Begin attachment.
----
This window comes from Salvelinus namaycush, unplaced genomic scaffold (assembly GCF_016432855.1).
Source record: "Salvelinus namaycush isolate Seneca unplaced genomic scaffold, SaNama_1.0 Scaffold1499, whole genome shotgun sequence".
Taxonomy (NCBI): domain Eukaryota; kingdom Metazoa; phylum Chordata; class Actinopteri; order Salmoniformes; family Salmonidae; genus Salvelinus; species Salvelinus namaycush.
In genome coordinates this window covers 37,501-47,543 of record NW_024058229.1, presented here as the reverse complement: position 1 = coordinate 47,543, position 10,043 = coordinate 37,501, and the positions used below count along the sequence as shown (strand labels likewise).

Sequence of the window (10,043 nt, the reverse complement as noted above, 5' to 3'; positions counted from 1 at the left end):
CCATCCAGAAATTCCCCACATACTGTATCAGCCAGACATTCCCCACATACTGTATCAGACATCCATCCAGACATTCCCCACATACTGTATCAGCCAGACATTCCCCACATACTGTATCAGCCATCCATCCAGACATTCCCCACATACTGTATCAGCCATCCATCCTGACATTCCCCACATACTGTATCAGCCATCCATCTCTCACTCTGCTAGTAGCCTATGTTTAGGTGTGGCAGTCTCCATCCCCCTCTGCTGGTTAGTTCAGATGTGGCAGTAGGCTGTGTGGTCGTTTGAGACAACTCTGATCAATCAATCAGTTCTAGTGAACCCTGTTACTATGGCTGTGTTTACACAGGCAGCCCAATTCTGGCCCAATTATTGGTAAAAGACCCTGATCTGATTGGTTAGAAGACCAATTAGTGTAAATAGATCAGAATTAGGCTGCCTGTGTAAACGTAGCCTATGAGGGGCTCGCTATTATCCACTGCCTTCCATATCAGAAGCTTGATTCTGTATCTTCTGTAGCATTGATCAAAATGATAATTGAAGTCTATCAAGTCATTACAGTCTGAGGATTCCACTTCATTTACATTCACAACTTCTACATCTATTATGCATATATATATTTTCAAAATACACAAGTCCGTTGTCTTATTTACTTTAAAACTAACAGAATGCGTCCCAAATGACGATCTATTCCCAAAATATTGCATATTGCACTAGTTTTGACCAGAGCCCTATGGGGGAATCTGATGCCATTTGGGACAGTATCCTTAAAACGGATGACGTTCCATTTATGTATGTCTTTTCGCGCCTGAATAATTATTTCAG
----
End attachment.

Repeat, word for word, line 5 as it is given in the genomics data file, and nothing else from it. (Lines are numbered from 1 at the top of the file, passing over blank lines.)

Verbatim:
Sequence of the window (10,043 nt, the reverse complement as noted above, 5' to 3'; positions counted from 1 at the left end):